3
$\begingroup$

I heard that normal distribution should be unbounded, but I want clarification about that, aren't most distributions in the real world bounded, I mean they won't go to infinity they have minimum and maximum values. From what I read bounded distributions have predefined range like scores in exams, but unbounded distributions do not have predefined range like length, although its values won't go to infinity, but it doesn't have predefined values for range. Is my understanding true?

I want also to know how will bounded data be analyzed as they are bounded, they are not normal, so can I use t-test and linear regression on them?

Here is an example of distribution of data of anxiety score which is bounded between [1:5], although it looks normal, but it is slightly light tailed as no values above 5 or below 1, can I run parametric tests on it or what should I do in this case?

enter image description here enter image description here

$\endgroup$
5
  • 1
    $\begingroup$ While the usual interpretation is that the support of the pdf$$f:\ x\in\mathcal X\longmapsto f(x)\in\mathbb R^+$$of a bounded distribution is compact or relatively compact, e.g. is contained within a finite interval when $\mathcal X=\mathbb R$, another interpretation is that the pdf is upper bounded$$\max_{x\in\mathcal X}f(x)<\infty$$(as for the Normal distribution). $\endgroup$
    – Xi'an
    Feb 3 at 14:13
  • 1
    $\begingroup$ @Xi'an Because when one speaks of "distributions" generally we cannot suppose a pdf exists, the default interpretation of a "bounded" distribution $F$ should mean there exists a compact set $\mathcal X$ for which $F(\mathcal X)=1.$ That is, any random variable with distribution $F$ is almost surely within a specified bounded set. $\endgroup$
    – whuber
    Feb 3 at 15:18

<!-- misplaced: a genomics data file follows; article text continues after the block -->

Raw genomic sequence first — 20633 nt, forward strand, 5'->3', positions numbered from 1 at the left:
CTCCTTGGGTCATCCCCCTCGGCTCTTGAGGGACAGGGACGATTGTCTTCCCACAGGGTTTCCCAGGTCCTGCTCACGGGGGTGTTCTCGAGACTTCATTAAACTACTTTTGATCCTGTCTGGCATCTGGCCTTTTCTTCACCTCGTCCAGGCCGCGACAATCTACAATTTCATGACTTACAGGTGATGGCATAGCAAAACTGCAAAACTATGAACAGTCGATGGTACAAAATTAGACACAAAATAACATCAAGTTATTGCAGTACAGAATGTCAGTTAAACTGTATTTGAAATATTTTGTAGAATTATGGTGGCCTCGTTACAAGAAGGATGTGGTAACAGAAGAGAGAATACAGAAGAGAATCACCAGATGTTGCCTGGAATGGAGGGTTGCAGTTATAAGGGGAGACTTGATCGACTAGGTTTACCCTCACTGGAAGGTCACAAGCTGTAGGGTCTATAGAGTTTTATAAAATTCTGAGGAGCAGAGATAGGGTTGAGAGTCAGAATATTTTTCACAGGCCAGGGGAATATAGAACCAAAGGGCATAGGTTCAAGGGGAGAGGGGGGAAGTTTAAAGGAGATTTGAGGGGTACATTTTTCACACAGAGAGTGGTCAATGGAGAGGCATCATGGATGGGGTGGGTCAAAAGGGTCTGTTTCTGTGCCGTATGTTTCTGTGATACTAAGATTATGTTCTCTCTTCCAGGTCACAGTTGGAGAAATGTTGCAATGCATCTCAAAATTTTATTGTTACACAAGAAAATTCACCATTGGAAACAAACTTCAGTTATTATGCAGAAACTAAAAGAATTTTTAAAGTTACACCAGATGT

• 2
    $\begingroup$ @whuber: you are right, of course. I simply thought the alternative was also of possible interest, if not directly to the question. $\endgroup$
    – Xi'an
    Feb 3 at 16:39
  • 1
    $\begingroup$ This data distribution often is even better than the idealized Normal distribution because it is so short-tailed (and roughly symmetric). I'm holding back a little because often the raw distribution of a response is irrelevant for many analyses, which are concerned with the response conditional on other variables. $\endgroup$
    – whuber
    Feb 3 at 17:35
  • $\begingroup$ You could also use an ordered regression model, where a continuous latent outcome maps to scores. There is some intuition here. $\endgroup$
    – dimitriy
    Feb 3 at 17:57

1 Answer 1

7
$\begingroup$

First, yes, a bounded distribution has ... well, bounds. This is a case where the natural meaning of the phrase is accurate.

Second, yes, the Normal distribution has no bounds. That's part of the definition of the distribution and can be seen from the CDF or PDF.

Third, that said, a sample can be very close to Normally distributed even if it is bounded. Take human height. It can't be negative. But that's OK in all practical senses because if (say) the mean height is 170 cm and the standard deviation is 7 cm (I just made those up, but they aren't far off) then the minimum height of any population is going to be positive.

The assumption of normality in, say, OLS regression is not really a yes/no thing. The residuals will never be exactly normally distributed. They have to be close enough.

Your example has some oddities. You say it's bounded (and it is) but is it continuous? Or, rather, how close is it to continuous? Why do there seem to be some peaks in the histogram?

Further, OLS regression does not assume that the variables are normally distributed, it makes assumptions about the distribution of the errors. Still, if he assumption of normality of the residuals is violated, you could use robust regression.

$\endgroup$
1
  • 3
    $\begingroup$ Or, rather, how close is it to continuous? It is a scale for measuring anxiety having values of (1, 1.1, 1.2, 1.3...........4.7, 4.8, 4.9, 5). I know that the scale does not have many values, but I think it is large enough to be considered as a continuous variable. $\endgroup$
    – NEA
    Feb 3 at 16:22

Your Answer

By clicking “Post Your Answer”, you agree to our terms of service and acknowledge you have read our privacy policy.

Not the answer you're looking for? Browse other questions tagged or ask your own question.